Forgiveness and Letting Go Of Anger

HushYoga - ForgivenessPerhaps the best gift that we can give to ourselves and others is to let go of our anger. This is not ‘a dream devoutly to be wished’. It is possible. It does require some effort and determination on our part. Believe it or not, the essence of our meditation practice is the practice of forgiveness. This may sound a bit shocking, but we must expand our limited field of awareness from a contracted state to one of pure energy (in other words, enlightenment!).
Who is it that you cannot forgive? Each of us has a list, which may include ourselves (often the hardest one to forgive), as well as events, institutions, and groups.
Isn’t it natural that we should feel this way about a person or event that has injured us —perhaps severely and irrevocably?   From the ordinary standpoint, the answer is yes.  From a larger perspective, the answer is no. We need to vow: I will forgive even if it takes me a lifetime of practice. Why such a strong statement?
The quality of our entire life is on the line. Failing to grasp the importance of forgiveness is always a part of any failing relationship and a factor in our anxieties, depressions, and illnesses—in all of our troubles. Our failure to know joy is a direct reflection of our inability to forgive.
So why don’t we do it? If it were easy, we would all be enlightened. The truth is that it is not easy, even though we may repeat the line, ‘I should forgive, I should , I should…’ Such desperate thoughts help very little. Analysis and intellectual efforts can produce some softening of the rigidity of non-forgiveness, but true or complete forgiveness lies in a different dimension.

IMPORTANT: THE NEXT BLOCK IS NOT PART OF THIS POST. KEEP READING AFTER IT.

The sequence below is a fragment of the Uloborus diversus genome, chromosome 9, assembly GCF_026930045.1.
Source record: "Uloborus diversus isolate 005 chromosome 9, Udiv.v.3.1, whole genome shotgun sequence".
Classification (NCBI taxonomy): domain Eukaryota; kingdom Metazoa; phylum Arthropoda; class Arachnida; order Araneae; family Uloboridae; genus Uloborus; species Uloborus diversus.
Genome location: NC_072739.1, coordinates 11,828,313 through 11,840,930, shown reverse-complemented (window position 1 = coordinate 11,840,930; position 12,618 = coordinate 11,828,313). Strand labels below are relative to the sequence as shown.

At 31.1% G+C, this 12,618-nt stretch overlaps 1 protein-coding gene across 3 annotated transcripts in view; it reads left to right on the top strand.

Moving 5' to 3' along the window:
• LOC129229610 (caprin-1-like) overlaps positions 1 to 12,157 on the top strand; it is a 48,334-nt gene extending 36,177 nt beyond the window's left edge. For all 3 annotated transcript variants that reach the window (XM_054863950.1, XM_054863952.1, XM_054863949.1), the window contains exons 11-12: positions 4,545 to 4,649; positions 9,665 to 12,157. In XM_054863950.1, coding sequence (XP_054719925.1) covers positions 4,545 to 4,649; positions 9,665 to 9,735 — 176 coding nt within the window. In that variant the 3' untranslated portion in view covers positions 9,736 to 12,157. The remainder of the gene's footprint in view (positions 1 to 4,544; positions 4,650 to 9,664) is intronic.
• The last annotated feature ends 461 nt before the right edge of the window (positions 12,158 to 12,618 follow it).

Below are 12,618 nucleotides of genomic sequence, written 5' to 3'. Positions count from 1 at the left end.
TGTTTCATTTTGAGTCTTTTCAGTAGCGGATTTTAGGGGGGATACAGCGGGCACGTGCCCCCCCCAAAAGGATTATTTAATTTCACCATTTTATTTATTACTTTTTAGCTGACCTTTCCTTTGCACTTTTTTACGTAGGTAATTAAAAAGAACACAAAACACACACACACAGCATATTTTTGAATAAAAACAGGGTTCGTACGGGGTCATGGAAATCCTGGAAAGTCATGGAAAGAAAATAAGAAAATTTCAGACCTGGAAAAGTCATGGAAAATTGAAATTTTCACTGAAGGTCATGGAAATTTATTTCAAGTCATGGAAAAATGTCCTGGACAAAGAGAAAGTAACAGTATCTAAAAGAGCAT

Non-forgiveness is just a bad habit. It is rooted in our habit of self-centered thoughts and actions. When we actually believe in such thoughts, they are like a drop of poison in our water glass. The first and most formidable task is to label and observe these thoughts until the poison can evaporate. This, of course, is a part of our mindfulness meditation practice. By shifting our perspective, we can see and experience the physical sensation of our anger, without clinging to our self-centered point-of-view. The transformation from anger to forgiveness, which is closely related to compassion, can take place because we have moved from our dualistic worldview to the non-dual, non-personal field of experience that alone can lead us out of our maelstrom of non-forgiveness.
Only an acute realization of the critical need for such practice will enable us to do it with strength and determination over the course of time. We have no other choice if we wish to mature in our practice and in our outlook.